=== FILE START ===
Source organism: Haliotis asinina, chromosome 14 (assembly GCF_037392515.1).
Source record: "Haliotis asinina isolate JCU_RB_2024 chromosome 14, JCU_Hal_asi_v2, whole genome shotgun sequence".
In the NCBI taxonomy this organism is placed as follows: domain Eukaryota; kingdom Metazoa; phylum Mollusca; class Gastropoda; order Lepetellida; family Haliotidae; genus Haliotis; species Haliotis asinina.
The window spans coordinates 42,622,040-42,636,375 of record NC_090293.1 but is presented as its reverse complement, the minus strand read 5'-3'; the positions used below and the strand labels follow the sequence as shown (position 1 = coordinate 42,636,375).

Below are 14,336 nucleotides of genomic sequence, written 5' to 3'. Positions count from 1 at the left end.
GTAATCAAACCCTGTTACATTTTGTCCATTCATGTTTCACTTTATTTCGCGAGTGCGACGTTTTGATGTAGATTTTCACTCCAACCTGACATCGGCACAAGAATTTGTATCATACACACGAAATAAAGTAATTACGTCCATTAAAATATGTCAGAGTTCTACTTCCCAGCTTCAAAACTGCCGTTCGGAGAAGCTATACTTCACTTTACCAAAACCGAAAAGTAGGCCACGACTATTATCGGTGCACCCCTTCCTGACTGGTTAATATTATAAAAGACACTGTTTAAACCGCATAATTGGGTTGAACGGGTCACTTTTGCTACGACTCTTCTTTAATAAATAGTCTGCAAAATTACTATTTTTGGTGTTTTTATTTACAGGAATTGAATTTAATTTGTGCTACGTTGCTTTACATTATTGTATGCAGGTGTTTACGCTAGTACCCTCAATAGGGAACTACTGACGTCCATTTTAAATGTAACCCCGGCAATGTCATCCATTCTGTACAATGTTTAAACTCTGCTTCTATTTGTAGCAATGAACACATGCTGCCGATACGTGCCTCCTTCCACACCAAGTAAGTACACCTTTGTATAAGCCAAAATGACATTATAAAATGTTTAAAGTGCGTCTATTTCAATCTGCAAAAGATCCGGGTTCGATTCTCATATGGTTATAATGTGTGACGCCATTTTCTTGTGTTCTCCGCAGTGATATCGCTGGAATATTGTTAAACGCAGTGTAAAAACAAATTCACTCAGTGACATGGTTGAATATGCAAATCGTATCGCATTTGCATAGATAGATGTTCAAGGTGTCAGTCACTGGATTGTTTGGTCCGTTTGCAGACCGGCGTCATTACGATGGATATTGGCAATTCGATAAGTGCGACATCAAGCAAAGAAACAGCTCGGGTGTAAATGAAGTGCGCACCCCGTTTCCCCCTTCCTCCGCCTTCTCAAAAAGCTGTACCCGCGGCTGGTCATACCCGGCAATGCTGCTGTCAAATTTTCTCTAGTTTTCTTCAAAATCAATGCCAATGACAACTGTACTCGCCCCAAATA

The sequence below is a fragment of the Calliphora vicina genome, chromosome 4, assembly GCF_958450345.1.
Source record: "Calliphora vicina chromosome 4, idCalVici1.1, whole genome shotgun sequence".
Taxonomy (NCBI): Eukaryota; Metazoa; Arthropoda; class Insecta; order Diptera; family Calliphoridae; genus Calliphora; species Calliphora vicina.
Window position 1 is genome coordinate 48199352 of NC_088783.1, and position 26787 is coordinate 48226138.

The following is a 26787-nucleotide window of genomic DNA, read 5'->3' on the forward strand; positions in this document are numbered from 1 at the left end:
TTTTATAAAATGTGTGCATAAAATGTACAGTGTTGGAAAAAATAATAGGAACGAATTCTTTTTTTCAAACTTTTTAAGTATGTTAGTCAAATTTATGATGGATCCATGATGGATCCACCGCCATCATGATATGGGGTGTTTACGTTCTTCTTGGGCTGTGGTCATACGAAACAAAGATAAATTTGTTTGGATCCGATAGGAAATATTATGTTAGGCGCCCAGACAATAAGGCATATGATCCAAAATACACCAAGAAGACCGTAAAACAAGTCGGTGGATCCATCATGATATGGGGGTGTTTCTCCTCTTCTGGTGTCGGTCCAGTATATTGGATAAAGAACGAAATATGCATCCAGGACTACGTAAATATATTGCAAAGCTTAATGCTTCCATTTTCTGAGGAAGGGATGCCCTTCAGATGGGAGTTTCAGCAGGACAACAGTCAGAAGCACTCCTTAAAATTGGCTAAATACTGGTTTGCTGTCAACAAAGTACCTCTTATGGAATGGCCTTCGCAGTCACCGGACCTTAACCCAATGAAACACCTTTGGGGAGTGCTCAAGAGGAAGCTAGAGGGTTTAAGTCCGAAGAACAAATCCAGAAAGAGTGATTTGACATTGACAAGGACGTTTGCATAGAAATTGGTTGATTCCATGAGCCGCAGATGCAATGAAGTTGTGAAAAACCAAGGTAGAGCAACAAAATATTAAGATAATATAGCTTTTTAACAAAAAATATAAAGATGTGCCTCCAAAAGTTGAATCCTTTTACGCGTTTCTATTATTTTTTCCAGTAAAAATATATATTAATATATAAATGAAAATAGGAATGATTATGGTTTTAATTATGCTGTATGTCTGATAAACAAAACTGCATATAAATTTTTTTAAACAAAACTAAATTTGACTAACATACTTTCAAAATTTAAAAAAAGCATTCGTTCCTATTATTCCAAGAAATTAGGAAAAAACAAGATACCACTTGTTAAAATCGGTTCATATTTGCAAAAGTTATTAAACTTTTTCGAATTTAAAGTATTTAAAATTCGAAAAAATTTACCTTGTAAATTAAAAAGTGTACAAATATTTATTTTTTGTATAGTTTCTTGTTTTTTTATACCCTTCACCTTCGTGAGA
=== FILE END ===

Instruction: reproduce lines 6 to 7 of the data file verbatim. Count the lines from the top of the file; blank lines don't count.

GTAATCAAACCCTGTTACATTTTGTCCATTCATGTTTCACTTTATTTCGCGAGTGCGACGTTTTGATGTAGATTTTCACTCCAACCTGACATCGGCACAAGAATTTGTATCATACACACGAAATAAAGTAATTACGTCCATTAAAATATGTCAGAGTTCTACTTCCCAGCTTCAAAACTGCCGTTCGGAGAAGCTATACTTCACTTTACCAAAACCGAAAAGTAGGCCACGACTATTATCGGTGCACCCCTTCCTGACTGGTTAATATTATAAAAGACACTGTTTAAACCGCATAATTGGGTTGAACGGGTCACTTTTGCTACGACTCTTCTTTAATAAATAGTCTGCAAAATTACTATTTTTGGTGTTTTTATTTACAGGAATTGAATTTAATTTGTGCTACGTTGCTTTACATTATTGTATGCAGGTGTTTACGCTAGTACCCTCAATAGGGAACTACTGACGTCCATTTTAAATGTAACCCCGGCAATGTCATCCATTCTGTACAATGTTTAAACTCTGCTTCTATTTGTAGCAATGAACACATGCTGCCGATACGTGCCTCCTTCCACACCAAGTAAGTACACCTTTGTATAAGCCAAAATGACATTATAAAATGTTTAAAGTGCGTCTATTTCAATCTGCAAAAGATCCGGGTTCGATTCTCATATGGTTATAATGTGTGACGCCATTTTCTTGTGTTCTCCGCAGTGATATCGCTGGAATATTGTTAAACGCAGTGTAAAAACAAATTCACTCAGTGACATGGTTGAATATGCAAATCGTATCGCATTTGCATAGATAGATGTTCAAGGTGTCAGTCACTGGATTGTTTGGTCCGTTTGCAGACCGGCGTCATTACGATGGATATTGGCAATTCGATAAGTGCGACATCAAGCAAAGAAACAGCTCGGGTGTAAATGAAGTGCGCACCCCGTTTCCCCCTTCCTCCGCCTTCTCAAAAAGCTGTACCCGCGGCTGGTCATACCCGGCAATGCTGCTGTCAAATTTTCTCTAGTTTTCTTCAAAATCAATGCCAATGACAACTGTACTCGCCCCAAATA

The sequence below is a fragment of the Calliphora vicina genome, chromosome 4, assembly GCF_958450345.1.